Last week, driving up the magnificent Panjshir valley in northeastern Afghanistan, 150 km north of Kabul, I saw beauty in its most pristine form. The spectacular landscape that leaves you gasping for breath; crystal-clear waters surging down the glacial heights; shimmering lakes moving with faultless rhyme and seamless rhythm; brooding and majestic mountains invisible through a shroud of damp white mist; lush green meadows spread like a beautiful carpet; serpentine roads with towering cliffs, and gentle breeze kissing you like a beautiful mermaid.
The drive from Kabul to Panjshir, meandering through rugged mountains, is nothing short of spectacular. The beauty of this valley, sitting in the lap of Hindu Kush Mountains, has inspired many poets and artists over the centuries. The picturesque peaks and the gurgling waters make you fall in love with it.
Panjshir valley, which translates into ‘valley of five lions’, gets the name from five brothers who quite astonishingly made a dam here for Sultan Mahmoud Ghazni in early 11th century, the prominent ruler of the Ghaznavid empire. Their small, modest shrine greets visitors at the entrance of valley.
Surrounded by majestic Hindu Kush Mountains, which divide Central Asia and South Asia, Panjshir valley with its shimmering lakes and rocky terrains is an incredible sight to behold. The valley starts at Dalang Sang and stretches to 100 kms right till the Anjoman Pass, through extensive fields of wheat, maize, walnut and mulberry.
Panjshir has emerged as favorite destination of foreign tourists not only because of relative calm and pristine beauty, but also because of the history and legends associated with this place
The gurgling Panjsher River, which passes through the valley, is famous for fishing escapades. Many local restaurants serve you freshly fried fish taken from the trout-filled streams. For many foreign tourists and water sports enthusiasts, the river is ideal for kayaking, which has evolved into a popular water sport here.
Passing through well-irrigated farms, you come across a beautiful football stadium, which is still under construction. According to locals, celebrated Tajik leader Ahmad Shah Massoud used to play football in the green fields here. Hailed as the ‘Loin of Panjshir’, Massoud quite famously fought Soviets and also the Taliban and Al Qaeda as the commander of Northern Alliance. He was assassinated two days before the 9/11 attacks, and his green-domed mausoleum on top of hills is among the prime attractions here. The destroyed Russian tanks lying next to his mausoleum tell the incredible tales of his chivalry.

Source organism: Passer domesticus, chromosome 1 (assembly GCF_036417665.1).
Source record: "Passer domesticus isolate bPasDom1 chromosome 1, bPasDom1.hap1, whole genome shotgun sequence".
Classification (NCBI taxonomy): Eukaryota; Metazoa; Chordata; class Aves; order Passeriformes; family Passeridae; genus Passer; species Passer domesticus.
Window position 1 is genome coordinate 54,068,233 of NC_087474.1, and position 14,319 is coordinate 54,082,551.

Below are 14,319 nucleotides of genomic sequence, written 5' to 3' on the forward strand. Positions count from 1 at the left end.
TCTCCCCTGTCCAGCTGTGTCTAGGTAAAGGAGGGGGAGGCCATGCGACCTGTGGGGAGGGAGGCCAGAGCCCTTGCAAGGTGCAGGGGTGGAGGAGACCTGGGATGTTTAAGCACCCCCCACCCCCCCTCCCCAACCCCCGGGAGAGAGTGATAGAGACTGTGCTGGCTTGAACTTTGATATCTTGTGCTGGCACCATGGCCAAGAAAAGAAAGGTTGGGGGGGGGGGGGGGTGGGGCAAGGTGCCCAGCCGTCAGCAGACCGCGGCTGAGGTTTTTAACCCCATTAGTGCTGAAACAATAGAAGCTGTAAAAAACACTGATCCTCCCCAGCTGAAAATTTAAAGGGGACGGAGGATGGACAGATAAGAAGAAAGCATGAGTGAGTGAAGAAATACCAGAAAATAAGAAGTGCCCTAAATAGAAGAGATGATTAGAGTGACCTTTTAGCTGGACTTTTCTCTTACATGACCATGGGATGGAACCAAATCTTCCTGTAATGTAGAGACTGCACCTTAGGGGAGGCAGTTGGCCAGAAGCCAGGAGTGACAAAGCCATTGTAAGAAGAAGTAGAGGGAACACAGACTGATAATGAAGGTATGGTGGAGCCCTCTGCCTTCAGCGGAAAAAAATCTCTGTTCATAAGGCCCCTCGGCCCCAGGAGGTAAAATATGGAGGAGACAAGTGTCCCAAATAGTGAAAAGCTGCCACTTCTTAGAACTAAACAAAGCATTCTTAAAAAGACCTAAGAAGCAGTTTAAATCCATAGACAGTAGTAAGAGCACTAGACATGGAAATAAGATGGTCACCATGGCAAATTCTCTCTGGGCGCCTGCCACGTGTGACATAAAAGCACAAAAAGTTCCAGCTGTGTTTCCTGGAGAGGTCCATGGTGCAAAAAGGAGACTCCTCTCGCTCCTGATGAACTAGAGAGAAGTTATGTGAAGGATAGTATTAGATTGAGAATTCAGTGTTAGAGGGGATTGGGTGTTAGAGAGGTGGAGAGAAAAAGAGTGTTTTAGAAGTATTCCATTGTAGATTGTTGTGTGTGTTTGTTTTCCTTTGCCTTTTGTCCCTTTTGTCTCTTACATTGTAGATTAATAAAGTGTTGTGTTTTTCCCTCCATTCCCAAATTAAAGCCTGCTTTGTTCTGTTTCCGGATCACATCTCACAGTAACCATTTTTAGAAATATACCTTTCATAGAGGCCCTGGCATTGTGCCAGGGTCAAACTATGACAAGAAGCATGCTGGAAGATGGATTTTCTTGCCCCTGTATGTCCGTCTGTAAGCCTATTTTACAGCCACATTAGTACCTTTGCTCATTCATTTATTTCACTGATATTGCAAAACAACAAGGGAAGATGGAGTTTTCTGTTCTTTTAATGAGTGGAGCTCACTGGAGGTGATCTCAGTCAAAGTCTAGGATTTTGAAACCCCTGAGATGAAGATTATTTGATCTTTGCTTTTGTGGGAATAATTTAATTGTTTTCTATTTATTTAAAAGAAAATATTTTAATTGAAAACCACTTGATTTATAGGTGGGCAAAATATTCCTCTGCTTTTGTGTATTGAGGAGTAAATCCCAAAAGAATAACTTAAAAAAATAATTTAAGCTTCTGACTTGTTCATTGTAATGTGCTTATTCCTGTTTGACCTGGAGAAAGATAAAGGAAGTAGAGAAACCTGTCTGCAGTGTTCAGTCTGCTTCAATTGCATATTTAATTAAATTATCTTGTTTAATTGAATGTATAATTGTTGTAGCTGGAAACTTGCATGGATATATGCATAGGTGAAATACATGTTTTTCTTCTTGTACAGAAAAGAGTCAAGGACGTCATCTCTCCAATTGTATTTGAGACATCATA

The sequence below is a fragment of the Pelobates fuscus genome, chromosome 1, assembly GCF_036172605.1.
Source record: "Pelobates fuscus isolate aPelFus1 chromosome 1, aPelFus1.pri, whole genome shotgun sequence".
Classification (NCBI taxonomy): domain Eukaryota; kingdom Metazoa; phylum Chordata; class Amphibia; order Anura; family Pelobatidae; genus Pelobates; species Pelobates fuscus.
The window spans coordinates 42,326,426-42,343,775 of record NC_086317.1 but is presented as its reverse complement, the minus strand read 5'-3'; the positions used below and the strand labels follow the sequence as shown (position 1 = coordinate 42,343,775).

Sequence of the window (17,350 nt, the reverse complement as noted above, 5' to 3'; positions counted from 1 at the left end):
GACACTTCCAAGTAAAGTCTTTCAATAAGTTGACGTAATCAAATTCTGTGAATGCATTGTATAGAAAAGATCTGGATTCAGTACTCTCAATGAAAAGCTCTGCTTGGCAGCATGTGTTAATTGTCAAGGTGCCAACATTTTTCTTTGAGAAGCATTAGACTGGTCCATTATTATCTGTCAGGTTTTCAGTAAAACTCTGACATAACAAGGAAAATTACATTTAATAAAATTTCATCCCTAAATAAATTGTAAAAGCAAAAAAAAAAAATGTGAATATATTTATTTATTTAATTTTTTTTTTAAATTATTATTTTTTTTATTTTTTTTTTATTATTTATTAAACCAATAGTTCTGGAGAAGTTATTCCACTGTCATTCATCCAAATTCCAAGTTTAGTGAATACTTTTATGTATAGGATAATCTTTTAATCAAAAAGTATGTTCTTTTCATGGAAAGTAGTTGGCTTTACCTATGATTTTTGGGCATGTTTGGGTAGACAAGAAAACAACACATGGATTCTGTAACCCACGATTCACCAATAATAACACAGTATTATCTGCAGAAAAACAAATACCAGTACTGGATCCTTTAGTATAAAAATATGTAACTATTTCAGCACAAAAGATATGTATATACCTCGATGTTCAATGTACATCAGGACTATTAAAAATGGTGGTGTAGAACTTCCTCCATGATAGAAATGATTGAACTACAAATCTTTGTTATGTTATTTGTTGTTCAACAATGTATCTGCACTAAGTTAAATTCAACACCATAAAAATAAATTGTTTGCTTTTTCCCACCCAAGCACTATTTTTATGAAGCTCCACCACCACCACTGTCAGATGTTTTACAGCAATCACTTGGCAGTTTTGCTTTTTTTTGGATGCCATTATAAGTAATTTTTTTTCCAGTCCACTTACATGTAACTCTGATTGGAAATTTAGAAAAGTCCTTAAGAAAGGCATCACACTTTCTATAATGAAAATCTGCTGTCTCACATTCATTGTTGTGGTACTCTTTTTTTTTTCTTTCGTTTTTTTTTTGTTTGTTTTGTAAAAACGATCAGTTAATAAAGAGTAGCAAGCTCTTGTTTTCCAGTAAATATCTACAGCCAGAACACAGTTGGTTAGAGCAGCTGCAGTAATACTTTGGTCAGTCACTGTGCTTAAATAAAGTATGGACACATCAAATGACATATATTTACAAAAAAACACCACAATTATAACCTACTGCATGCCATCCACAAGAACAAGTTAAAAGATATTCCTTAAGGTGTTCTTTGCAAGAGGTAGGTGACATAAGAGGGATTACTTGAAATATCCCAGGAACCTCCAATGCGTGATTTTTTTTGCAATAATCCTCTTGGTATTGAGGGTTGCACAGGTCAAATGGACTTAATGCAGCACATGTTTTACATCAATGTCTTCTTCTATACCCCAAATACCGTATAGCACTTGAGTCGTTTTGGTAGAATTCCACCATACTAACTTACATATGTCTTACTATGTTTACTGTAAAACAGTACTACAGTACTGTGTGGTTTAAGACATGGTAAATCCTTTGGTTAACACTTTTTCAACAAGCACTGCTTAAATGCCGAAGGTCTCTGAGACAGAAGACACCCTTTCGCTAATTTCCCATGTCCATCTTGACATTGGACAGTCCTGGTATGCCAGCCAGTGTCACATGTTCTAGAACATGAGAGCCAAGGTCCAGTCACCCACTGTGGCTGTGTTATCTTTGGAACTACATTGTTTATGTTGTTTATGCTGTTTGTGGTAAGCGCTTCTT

Massoud has left deep and enduring imprints on the lives of people here. His portraits are everywhere from streets to shops to government buildings to cars plying on the road. People here have kept his legacy alive and it is pretty much evident. His close associate and former Vice President Mohammad Qaseem Fahim, who passed away recently, is also highly revered by people in Panjshir. His palatial bungalow on the banks of Panjshir River is a big attraction. Presidential candidate Abdullah Abdullah, who hails from Panjshir, has a huge following here. The people here seem disheartened because of the alleged fraud in Presidential runoff.
Panjshir valley was not just a hiding place for Massoud and his fighters, the emerald mines in mountains were the main source of revenue for his party. The legions of miners are still burrowing deep into the snow-capped mountains looking to extract some of the world’s finest emeralds. The huge deposits of rubies, sapphires and lapis lazuli, which are currently sold for about 200 million USD every year, could lay the foundation of robust gem industry here in future.